every neuron is connected to between two thousand and ten thousand other neurons. There are feedforward and feedback loops theirs the scale organization of the brain, so their individual neurons are organizing the local circuits. Those targets organised in layers and columns encounter organised in areas your brain contains no one's quite sure, probably something on the order to two five hundred distinct functional areas and a given area or piece of the brain has about a fifty percent. Chance of being connected to every other peace, so it's a hugely high, interconnected network- and it takes about three minutes or so to grow new synapse. So, as you're listening to me speaking, your thoughts are fleeing from one thing to another: you're, essentially having those different thoughts as an those different thoughts or an emergent property. information flowing over this fixed set of wires, so the brain, dynamical property, where information flowing over fix set of wires can interact with itself.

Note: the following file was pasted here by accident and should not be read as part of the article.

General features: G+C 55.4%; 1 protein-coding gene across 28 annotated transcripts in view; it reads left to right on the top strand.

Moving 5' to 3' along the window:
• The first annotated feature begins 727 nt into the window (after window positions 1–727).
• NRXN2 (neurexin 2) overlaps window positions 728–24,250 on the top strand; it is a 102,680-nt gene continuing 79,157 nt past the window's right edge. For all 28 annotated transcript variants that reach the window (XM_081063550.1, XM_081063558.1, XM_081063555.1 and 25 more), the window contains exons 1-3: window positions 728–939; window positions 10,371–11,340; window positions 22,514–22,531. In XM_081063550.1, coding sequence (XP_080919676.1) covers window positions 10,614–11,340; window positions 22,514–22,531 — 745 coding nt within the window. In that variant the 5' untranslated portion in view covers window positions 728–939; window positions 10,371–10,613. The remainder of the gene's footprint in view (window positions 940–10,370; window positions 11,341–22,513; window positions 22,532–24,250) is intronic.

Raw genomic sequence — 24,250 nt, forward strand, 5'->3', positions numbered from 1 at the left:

In order to give rise to this new emerging, probably of thought, and we have no idea how that kind of system works. At this point you described the brain is a mess. If you were to be tasked with redesigning let's say, will give you a budget of you know, couple billion in two and a half years in a staff of forty. Oh, what do you do? What are the most significant differences this. Woman was entertaining questions. I have heard you welcome when redesign the brain, because I don't think we have enough information to redesign the brain. Ok, but if I'm gonna give you the two and a half billion dollars anyway, why would just use it to do basic neuroscience we want to find out when you say basic neuroscience is obviously much less basic than I would imagine so in any field of science, including neuroscience, there are sort of two large kinds are problems that can limit your progress. One is how much data you have about the system, and one is what your theory is about. This